How Dun & Bradstreet gets sales teams to buy-in on customer experience
Talk to any salesperson and they’ll tell you that personal experience and relationship-building are core aspects of their job. Not to mention gut feelings, especially when it comes to assessing new leads or choosing which accounts to focus their attention.
That’s why many sales teams bristle at the idea of ‘data-driven decision-making’. It’s almost anathema to the ways sales team have operated for centuries. The pushback is fierce and often decisive – they just won’t change what they’re doing because of what a spreadsheet tells them.
Dun & Bradstreet are in the business of providing data, analytics, and insights for businesses. But it finds itself facing these same challenges. D&B’s VP of Customer Insights, Rachel Richter, spoke at the X4 Summit in Salt Lake City, and explained how the company was making data more usable for its sales teams.
Laying the foundations
D&B’s insights team set out to do 3 things to support customer acquisition and retention:
- Create a customer feedback lifecycle
- Build a predictive analytics portfolio
- Enable a 360 view of prospects and customers
On the final point, it meant consolidating nearly a dozen sources of O and X data, including CRM data, product usage and customer survey feedback.
And with one view of all data, the company was able to map data to each touchpoint along customer journeys, per user persona. But all of this still left the question of activating sales teams. How did all of this help them, and what would make them use these tools?
How to make data more tangible for sales teams
Solving for the questions that sales teams have
It’s incredibly simplistic, but data is more useful when it helps you solve problems. However, many insights teams fall down at this first hurdle, delivering recommendations that don’t match up with sales teams’ concerns, or help them do their day job.
To achieve this, insights teams need to stay close to sales, in order to understand their issues and focus areas.
With predictive models, it’s crucial to define what’s the goal — is it to identify potentially risky accounts, or maybe spot emerging industries and new opportunities?; Maybe it’s to recommend new retention tactics or look at the best cross-sell techniques?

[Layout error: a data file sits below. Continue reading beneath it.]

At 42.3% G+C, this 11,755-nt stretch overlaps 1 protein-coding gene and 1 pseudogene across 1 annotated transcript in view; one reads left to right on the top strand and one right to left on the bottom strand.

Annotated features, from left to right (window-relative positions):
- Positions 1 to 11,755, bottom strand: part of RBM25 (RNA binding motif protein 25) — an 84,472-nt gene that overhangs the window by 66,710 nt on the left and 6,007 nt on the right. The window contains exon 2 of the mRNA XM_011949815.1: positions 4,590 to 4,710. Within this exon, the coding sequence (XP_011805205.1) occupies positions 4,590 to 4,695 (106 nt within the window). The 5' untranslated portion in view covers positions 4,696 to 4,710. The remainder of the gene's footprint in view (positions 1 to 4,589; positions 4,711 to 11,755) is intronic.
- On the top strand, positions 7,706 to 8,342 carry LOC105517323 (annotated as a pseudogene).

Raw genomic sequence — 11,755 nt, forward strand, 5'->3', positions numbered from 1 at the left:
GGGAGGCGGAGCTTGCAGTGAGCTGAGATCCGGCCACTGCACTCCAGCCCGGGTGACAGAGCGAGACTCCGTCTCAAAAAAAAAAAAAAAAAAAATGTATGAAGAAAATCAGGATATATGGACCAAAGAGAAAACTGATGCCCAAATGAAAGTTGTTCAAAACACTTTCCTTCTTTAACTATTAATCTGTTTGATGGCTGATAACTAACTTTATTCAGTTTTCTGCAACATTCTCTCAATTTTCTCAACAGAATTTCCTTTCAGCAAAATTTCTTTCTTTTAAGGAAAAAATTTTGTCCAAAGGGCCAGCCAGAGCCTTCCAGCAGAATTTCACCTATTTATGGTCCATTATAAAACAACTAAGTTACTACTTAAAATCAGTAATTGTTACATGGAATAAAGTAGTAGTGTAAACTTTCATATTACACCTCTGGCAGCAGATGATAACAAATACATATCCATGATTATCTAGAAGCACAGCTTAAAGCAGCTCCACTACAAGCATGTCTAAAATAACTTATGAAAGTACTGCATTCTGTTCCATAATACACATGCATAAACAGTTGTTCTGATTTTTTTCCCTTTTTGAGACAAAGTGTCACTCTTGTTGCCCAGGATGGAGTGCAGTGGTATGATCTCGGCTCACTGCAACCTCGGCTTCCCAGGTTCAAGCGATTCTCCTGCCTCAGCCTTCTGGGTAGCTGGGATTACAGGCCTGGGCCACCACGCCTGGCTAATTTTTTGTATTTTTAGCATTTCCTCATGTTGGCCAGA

Knowing this, you can ensure that the insights and recommendations you’re providing will be most useful to the sales teams.
Making insights available at the point they’re needed
If you can deliver insights to your sales teams at their point of need, they immediately gain more relevance. D&B delivers data as a result of certain triggers:
- Product training – how customers’ training requests indicate future cross-sell opportunities, or potential renewal risks
- Search terms – how prospects’ online searches could suggest potential new opportunities
- Product usage – how customer behaviors suggest renewal risks or upsell opportunities
- Pre-renewal – when a customer approaches the end of its agreement, relevant data is surfaced to the account owner
And they support sales teams to make risk assessments and give high-risk customer accounts special attention.
Leveraging sales teams’ experience
When you’re trying to get a team to do things differently, you can’t just dismiss the old way of doing things.
At D&B, they say that analytics can get you 80% of the way towards a decision, but the final 20% relies on a salesperson’s reading of the situation, and customer risk assessments are ultimately down to the account lead, not the data. According to Rachel, this combination of analytics and sales intelligence leads to more precise decision-making.
Making insights digestible – no big spreadsheets!
At the X4 Summit, Rachel spoke about how D&B had always generated incredible insights, but that their presentation made them inaccessible to sales teams. Many brands experience this: big spreadsheets, lots of raw data, and language best described as ‘technical’.
Rachel’s team has now created more usable dashboards, with plain English summaries of what the data is saying, and color-coded data showing risks and opportunities at a glance.
Plus, they layer in X-data that tells the salesperson why things are happening. And they make all of that data available in one area, so teams don’t have to jump around many platforms to come to a decision.
Sales teams respect cold, hard stats. So just saying your insights will help them won’t do the trick. You need to show the impact.
At D&B, the insights team showed that by using data, sales teams increased retention of high-risk accounts by 15% across just 2 quarters. That kind of result buys an insights team a lot of credit, and allows it to extend its reach and go even further with its recommendations.